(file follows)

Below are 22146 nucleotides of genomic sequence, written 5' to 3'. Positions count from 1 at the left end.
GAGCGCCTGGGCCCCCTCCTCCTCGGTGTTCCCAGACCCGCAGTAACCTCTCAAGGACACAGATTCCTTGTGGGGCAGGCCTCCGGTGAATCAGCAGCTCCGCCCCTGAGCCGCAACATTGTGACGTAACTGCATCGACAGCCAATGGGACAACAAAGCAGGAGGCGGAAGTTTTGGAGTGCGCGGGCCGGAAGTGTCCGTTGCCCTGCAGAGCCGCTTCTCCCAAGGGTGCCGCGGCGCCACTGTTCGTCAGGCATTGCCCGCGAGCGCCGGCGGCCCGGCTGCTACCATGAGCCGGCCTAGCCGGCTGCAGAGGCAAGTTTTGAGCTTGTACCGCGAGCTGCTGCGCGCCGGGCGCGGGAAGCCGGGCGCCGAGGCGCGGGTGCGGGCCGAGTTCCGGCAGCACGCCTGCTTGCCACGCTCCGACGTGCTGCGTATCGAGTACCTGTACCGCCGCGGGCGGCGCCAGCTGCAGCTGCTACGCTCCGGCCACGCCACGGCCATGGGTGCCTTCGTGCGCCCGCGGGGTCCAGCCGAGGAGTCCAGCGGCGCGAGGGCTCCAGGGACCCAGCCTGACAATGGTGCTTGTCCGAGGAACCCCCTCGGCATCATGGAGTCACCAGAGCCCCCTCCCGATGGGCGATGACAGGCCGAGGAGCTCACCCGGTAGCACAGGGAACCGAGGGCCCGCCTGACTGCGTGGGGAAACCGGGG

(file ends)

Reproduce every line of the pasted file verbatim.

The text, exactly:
Below are 22146 nucleotides of genomic sequence, written 5' to 3'. Positions count from 1 at the left end.
GAGCGCCTGGGCCCCCTCCTCCTCGGTGTTCCCAGACCCGCAGTAACCTCTCAAGGACACAGATTCCTTGTGGGGCAGGCCTCCGGTGAATCAGCAGCTCCGCCCCTGAGCCGCAACATTGTGACGTAACTGCATCGACAGCCAATGGGACAACAAAGCAGGAGGCGGAAGTTTTGGAGTGCGCGGGCCGGAAGTGTCCGTTGCCCTGCAGAGCCGCTTCTCCCAAGGGTGCCGCGGCGCCACTGTTCGTCAGGCATTGCCCGCGAGCGCCGGCGGCCCGGCTGCTACCATGAGCCGGCCTAGCCGGCTGCAGAGGCAAGTTTTGAGCTTGTACCGCGAGCTGCTGCGCGCCGGGCGCGGGAAGCCGGGCGCCGAGGCGCGGGTGCGGGCCGAGTTCCGGCAGCACGCCTGCTTGCCACGCTCCGACGTGCTGCGTATCGAGTACCTGTACCGCCGCGGGCGGCGCCAGCTGCAGCTGCTACGCTCCGGCCACGCCACGGCCATGGGTGCCTTCGTGCGCCCGCGGGGTCCAGCCGAGGAGTCCAGCGGCGCGAGGGCTCCAGGGACCCAGCCTGACAATGGTGCTTGTCCGAGGAACCCCCTCGGCATCATGGAGTCACCAGAGCCCCCTCCCGATGGGCGATGACAGGCCGAGGAGCTCACCCGGTAGCACAGGGAACCGAGGGCCCGCCTGACTGCGTGGGGAAACCGGGG